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HSL-48 At Work On USS Underwood Storm, and earned his Surface Warfare designation after qualifying as Officer of the Deck (Underway). After three WESTPAC deployments to the Arabian Gulf, Ten Hoopen chose to do his Department Head tour on the East Coast, where he served at HSL-44 in Mayport, from 1998 2000. He first served as Officer-in-Charge (OIC) of Detachment 10 in USS Philippine Sea (CG 58). Upon return from that deployment he deployed again ten days later as OIC of Detachment One in USS Vicksburg (CG 69). He finished his tour at HSL-44 as Squadron Operations Officer and was recognized as the 1999 HSLWINGLANT Officer of the Year. He completed sea duty assignment as Commanding Officer of HSL-42 from September 2005 until December 2006, winning the Battle E for calendar year 2006. Ten Hoopens shore duty assignments began in 1993 in Washington, DC, where he served at the Pentagon as Administrative Assistant to the Assistant Vice Chief of Naval Operations (AVCNO), followed by a 13-month tour as Aide to the VCNO. From 2000-2002 he served at the Bureau of Naval Personnel in Millington, TN, first as the HS/HSL Placement Officer and then as Assistant Aviation Captain Detailer.He com pleted studies at the Joint Forces Staff College in March 2004 and served as a branch chief in the Operations Directorate of the Joint Chiefs of Staff from January 2007 until June of 2009. From Page 1CHSMWL-Photos by MC2 Stuart PhillipsBoatswain's Mate 3rd Class Guanqun Sun (foreground) acts as the landing signalman enlisted (LSE) as Sailors prepare to traverse the flight deck after refueling an SH-60B Sea Hawk helicopter assigned to the Vipers of HSL-48 during a "hot pump" and crew swap aboard USS Underwood (FFG 36). Sailors refuel an SH-60B Sea Hawk helicopter assigned to HSL-48 during a hot pump and crew swap on USS Underwood. a CFC participant Provided as a public service marchforbabies.org 8 THE MIRROR NS MAYPORT, Thursday, August 9, 2012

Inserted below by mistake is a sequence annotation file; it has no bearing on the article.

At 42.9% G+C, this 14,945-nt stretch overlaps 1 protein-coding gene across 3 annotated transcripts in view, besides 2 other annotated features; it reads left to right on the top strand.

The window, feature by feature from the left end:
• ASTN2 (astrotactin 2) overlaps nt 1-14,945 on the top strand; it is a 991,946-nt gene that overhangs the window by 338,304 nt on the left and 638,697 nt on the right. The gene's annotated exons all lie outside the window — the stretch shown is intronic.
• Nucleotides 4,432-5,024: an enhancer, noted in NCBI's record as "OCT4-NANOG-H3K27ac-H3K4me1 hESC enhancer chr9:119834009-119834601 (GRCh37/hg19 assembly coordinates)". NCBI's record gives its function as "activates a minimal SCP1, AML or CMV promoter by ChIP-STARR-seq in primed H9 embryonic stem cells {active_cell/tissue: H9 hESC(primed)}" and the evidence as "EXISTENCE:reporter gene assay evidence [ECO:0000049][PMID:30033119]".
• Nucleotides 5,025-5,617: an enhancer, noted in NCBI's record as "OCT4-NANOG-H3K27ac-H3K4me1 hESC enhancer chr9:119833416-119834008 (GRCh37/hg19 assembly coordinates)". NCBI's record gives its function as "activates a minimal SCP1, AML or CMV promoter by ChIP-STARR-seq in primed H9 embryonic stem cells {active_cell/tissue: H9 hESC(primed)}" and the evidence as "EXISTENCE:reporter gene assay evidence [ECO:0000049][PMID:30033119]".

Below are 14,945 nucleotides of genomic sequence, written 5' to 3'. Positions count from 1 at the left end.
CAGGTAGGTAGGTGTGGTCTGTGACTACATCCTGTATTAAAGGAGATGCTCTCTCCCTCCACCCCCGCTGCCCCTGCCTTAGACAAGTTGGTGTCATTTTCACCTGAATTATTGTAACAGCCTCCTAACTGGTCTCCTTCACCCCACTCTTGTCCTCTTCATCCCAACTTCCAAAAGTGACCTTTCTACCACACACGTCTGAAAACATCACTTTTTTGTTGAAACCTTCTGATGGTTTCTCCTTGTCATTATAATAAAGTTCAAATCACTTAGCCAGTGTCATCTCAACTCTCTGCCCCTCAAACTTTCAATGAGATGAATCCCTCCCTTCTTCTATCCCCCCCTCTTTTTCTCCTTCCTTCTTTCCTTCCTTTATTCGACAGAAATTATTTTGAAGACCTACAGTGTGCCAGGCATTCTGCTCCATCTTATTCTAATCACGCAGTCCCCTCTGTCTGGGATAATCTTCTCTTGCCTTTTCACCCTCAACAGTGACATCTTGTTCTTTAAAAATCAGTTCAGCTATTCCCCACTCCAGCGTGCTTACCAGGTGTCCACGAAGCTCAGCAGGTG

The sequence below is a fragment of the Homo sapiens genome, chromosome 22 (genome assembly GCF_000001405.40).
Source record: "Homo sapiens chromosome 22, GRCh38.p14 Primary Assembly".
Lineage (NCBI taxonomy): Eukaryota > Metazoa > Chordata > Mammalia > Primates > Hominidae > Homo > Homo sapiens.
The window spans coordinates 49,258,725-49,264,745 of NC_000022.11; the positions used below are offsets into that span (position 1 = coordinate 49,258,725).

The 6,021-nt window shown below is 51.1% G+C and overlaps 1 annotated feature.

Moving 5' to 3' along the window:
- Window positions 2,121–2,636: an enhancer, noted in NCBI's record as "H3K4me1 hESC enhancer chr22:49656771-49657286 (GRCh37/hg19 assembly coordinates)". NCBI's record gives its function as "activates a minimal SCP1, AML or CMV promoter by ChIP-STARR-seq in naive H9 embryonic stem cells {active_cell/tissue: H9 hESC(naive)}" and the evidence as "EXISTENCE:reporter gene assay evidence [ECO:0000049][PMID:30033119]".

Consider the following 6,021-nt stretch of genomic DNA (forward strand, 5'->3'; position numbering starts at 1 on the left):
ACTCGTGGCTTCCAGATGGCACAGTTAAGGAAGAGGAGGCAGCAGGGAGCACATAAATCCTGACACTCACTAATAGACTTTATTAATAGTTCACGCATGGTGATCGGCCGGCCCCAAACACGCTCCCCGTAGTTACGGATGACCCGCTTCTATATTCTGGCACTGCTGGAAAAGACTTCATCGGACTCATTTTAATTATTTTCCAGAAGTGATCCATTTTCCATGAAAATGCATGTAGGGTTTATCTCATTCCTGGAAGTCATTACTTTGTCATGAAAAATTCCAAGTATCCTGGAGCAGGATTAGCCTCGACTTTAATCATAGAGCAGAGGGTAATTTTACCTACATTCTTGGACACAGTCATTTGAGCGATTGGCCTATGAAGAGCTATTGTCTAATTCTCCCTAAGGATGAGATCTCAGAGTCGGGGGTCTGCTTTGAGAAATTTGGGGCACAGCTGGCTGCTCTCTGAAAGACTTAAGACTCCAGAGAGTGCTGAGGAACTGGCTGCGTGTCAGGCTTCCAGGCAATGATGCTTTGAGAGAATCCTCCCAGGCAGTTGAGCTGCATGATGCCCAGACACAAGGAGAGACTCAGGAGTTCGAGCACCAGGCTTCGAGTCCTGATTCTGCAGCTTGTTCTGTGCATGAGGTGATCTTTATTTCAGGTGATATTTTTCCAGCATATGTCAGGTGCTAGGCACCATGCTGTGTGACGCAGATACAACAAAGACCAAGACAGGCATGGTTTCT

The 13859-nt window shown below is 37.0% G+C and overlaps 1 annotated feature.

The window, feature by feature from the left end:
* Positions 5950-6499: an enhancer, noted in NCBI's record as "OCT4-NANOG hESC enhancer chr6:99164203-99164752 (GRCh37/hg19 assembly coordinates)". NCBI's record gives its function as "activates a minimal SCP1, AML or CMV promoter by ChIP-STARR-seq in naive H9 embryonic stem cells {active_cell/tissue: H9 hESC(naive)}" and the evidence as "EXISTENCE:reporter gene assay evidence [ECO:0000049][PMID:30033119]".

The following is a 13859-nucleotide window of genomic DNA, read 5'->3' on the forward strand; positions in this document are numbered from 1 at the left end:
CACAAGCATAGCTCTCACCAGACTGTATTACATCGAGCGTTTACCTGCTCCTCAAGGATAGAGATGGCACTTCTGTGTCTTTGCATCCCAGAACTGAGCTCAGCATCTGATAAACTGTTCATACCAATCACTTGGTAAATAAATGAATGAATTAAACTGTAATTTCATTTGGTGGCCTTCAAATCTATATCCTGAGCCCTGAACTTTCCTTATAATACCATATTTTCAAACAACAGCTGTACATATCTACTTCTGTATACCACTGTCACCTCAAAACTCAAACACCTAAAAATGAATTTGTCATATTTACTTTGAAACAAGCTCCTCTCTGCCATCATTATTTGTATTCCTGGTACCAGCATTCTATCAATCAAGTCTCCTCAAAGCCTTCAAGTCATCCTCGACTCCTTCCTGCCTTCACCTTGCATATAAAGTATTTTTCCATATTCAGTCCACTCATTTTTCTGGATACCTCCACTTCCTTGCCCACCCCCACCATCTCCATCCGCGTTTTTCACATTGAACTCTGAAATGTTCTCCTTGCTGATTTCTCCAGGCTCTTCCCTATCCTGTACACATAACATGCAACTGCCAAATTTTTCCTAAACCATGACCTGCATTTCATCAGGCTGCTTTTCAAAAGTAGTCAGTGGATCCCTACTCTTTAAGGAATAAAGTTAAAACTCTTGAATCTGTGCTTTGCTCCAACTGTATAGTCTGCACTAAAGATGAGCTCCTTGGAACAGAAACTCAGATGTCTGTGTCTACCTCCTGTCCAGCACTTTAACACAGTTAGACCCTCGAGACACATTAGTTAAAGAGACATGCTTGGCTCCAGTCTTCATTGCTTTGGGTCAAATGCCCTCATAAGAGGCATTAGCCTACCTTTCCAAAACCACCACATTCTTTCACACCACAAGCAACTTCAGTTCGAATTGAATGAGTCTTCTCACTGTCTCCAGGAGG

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USS The Sullivans Qualifies 4 SWOs USS The Sullivans There were handshakes and congratulations all around The Sullivans wardroom as two new Surface Warfare Officers received their pins on July 27. Ensign Lauren Raines and Ensign Jonathan Tibbetts successfully completed a rigorous board process Friday, joining Ensign Rachel Howell and Lt.j.g. Rachel Halnon who passed their final board on July 25 as four of the newest Surface Warfare Officers in the fleet. Its such a great feeling to have your SWO pin to have a group of people with years of experience in the Navy decide that you have earned the right to wear a warfare insig nia, said Howell. Its a great feeling, but it also makes you feel even more responsible for your decisions and actions. Halnon is a 2010 gradu ate of the Virginia Military Institute, and Tibbetts is a 2010 graduate of Florida State University. Both Raines and Howell are 2011 graduates of the United States Naval Academy. -Photo courtesy of USS The SullivansUSS The Sullivans congratulates her newly pinned Surface Warfare Officers, Lt.j.g. Rachel Halnon, Ensign Lauren Raines, Ensign Rachel Howell and Ensign Jonathan Tibbetts. The Sullivans Holds DC Olympics-Photos courtesy of USS The SullivansCommand Master Chief Brian Porter looks on as Information Systems Technician Second Class Christopher Curran demonstrates proper hose handling during USS The Sullivans Damage Control Olympics. Damage Controlman First Class Jeremiah Bredeson instructs Sailors from USS The Sullivans in firefighting skills during their Damage Control Olympics at Naval Station Mayport on July 26.Navy Establishes Program Office For CVN 79 ProcurementFrom PEO Aircraft CarriersThe Program Executive Officer (PEO) for Aircraft Carriers, Rear Adm. Thomas Moore, announced the stand up of a new program office, July 27, within PEO Carriers, PMS 379, and the assumption of office by Cmdr. Doug Oglesby. The new program office will manage the planning and procurement of John F. Kennedy (CVN 79) and future aircraft carriers of the Gerald R. Ford class. PMS 379 will join existing PEO Carriers programs PMS 312 for in-service carriers and PMS 378 for Future Carriers. PMS 378 retains responsibility for the construction and delivery of Gerald R. Ford (CVN 78). Standing up a new program office will allow the Gerald R. Ford-class to begin continuous pro duction while ensuring CVN 78 completes con struction and delivery to the highest standards. As the first new aircraft carrier design in more than 40 years, the Gerald R. Fordclass will move into modi fied repeat production of CVN 79 and 80 through the new program office, said Moore. I am excited to stand up this new program office and manage the procurement of John F. Kennedy and CVN 80 said Oglesby. The team will build on success with Gerald R. Ford and develop best practices and procedures to affordably deliver these warships. Before the ceremony concluded, Oglesby was frocked to the rank of captain by Assistant Secretary of the Navy Research, Development and Acquisition Sean Stackley. THE MIRROR NS MAYPORT, Thursday, August 9, 2012 9